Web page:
Coprecipitation is a simple and economic method to obtain ITO nanoparticles and almost all the ITO powders appeared in the market are produced by this method. 8,9 But coprecipitation method has several drawbacks. The chemical homogenesity is difficult to control and the indium tin hydroxide precursors require calcination to be transformed to oxide which leads to agglomerates. Previous study showed that the resistivity of SnO 2 phase is several orders of magnitude higher than that of ITO matrix. So, a less homogeneous ITO target results in nodule formation and in turn decreases the target utility and film deposition efficiency. 3 The state of powder aggregation strongly affects the sintering behavior. The increase of aggregate content decreases the green density, increases the sintering temperatures and decreases the microstructural homogeneity .10 In order to decrease the particle aggregation, emulsion techniques were developed to synthesize the ITO nanoparticles. 11,12 Buhler et al . obtained conductive ITO nanocrystals by microwave-assisted coprecipitation in ionic liquids (ILs). 2 But these methods need comparatively large amount of organic compounds which make the hydroxide washing step very tedious and increases the cost sharply. No suppliers acknowledge that their ITO powders are produced by emulsion methods. To overcome the drawbacks of coprecipitation, hydrothermal method is introduced to synthesize oxide powders and also applied to ITO particles. The main advantages of hydrothermal synthesis are homogeneous nucleation which leads to chemical homogeneity; avoidance of calcination step which decreases the degree of aggregation. 13 Yanagisawa et al . hydrothermally treated the indium tin hydroxides obtained by coprecipitation, followed by calcination at 500-1000 ℃ and obtained In 2 Sn 1-x O 5-y nanoparticles. They pressurelessly sintered the powder compact at 1450 ℃ and obtained a relative density of 93%, which is the highest value in the literature. 5,14,15 This result revealed that the hydrothermally obtained indium tin oxide powder showed high sinterability. In order to decrease the hydrothermal pressure, Xu et al . changed the mineralizer NH 3 to NaOH and obtained the indium tin oxide nanoparticles after heat-treated at 500 ℃. 16 But the introduced Na + ions bring several problems, the total impurities were over 100 ppm, a low limit value commercial ITO powder requested. The Na + impurity content was about 30 ppm and this would strongly deteriorate the ITO film conductivity when these powders were used to fabricate ITO sputtering target. Yanagisawa and Xu used indium tin hydroxides as the hydrothermally starting materials and the hydroxides underwent dissolution-precipitation transformation during the hydrothermal process which needed a high temperature and a long period of time. For example, Yanagisawa et al . used a 300 ℃ 14,15 and Xu et al . decreased the hydrothermal temperature to 250 ℃. 16 Fang et al . tried to synthesize ITO nanoparticles in sub- and supercritical water from the mixture solution of SnCl 4 and InCl 3 . 17 They only obtained a mixture of SnO 2 and In 2 O 3 nanoparticles, which may be ascribed to the strong acidic synthesis condition. The ITO powders produced by the traditional wet chemical methods usually need an additional reducing treatment to increase the particle conductivity. Choi et al . changed the hydrothermal solvent water to ethylene glycol (solvothermal) and obtained bluish conductive cubic ITO nanopowders, directly. 13 Indium nitrate or chloride and tin chlorides are commonly used as the starting materials because they are inexpensive and easy to control the synthesis parameters. But the chlorine ions are very difficult to be rinsed from the colloidal precipitates even after ten times of washing and such a procedure is very inefficient. It is well known that the presence of the chlorine ions in the oxide powders forms hard agglomeration between nanoparticles, hinders powder densification and decreases the particle purity. Kim et al . 8 found that the introduced chlorine ions changed the morphology of the obtained ITO nanoparticles from spherical to needle-like, which is disadvantageous for ITO densification. The presence of high concentrated chlorine ions in the autoclave is very corrosive under the high temperature and high water pressure working condition. Indium and tin alkoxides are good choice to avoid the contamination of chlorine ions, but they are very expensive, water-sensitive and hard to control the synthesis process. 18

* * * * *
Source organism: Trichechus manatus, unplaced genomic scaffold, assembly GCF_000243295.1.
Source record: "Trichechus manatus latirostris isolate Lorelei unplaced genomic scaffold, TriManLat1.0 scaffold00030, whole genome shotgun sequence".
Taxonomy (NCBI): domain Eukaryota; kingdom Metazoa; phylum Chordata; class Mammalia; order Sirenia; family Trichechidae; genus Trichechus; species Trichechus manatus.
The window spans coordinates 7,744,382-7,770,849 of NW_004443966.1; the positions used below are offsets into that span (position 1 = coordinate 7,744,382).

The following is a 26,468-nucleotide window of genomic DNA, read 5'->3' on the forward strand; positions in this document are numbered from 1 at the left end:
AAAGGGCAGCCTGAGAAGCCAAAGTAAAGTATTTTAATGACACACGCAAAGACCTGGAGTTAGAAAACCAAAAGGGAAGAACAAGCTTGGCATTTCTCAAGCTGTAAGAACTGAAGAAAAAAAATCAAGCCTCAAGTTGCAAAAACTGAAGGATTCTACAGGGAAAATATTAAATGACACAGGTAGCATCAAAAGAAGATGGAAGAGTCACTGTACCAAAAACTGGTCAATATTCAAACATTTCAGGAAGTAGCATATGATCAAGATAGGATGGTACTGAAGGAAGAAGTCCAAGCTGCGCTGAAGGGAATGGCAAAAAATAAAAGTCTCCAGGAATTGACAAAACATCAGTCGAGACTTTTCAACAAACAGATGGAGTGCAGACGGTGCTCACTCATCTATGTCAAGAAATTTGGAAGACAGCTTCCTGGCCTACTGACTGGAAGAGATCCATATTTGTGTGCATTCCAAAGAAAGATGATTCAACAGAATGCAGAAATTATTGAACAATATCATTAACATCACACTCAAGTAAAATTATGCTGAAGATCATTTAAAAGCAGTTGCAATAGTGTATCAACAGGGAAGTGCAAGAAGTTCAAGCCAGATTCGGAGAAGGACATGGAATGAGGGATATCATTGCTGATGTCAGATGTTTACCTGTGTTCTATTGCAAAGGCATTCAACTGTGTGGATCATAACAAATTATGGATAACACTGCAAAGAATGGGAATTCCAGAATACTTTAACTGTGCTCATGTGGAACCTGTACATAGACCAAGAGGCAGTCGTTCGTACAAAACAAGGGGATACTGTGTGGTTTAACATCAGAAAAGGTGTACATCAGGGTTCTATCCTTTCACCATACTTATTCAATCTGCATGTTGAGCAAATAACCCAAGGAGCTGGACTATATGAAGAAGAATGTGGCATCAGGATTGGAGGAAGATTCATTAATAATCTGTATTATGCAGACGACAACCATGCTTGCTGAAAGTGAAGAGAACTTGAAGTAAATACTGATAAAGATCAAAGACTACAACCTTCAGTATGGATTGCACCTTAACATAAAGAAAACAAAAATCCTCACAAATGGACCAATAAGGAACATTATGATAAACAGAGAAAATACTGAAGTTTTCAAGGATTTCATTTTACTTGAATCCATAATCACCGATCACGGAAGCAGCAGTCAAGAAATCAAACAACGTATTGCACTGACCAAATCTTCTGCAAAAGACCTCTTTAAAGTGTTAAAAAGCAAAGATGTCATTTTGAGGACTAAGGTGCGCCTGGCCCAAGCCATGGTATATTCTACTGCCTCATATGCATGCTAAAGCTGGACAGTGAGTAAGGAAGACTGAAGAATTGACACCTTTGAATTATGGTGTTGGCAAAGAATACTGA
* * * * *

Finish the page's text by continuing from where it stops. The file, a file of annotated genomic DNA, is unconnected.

In the present study, we synthesized indium tin oxide nanoparticles by a novel hydrothermal method. We firstly synthesized stable indium tin complexing solution without introducing chlorine ions. Then hydrothermally treated the solution at 200 ℃ for 10 h. The obtained particles were calcined at 600 ℃ and the yellowish indium tin oxide nanopowders were produced. We sintered the powder in air and reached a relative density of 96.4% at 1400 ℃.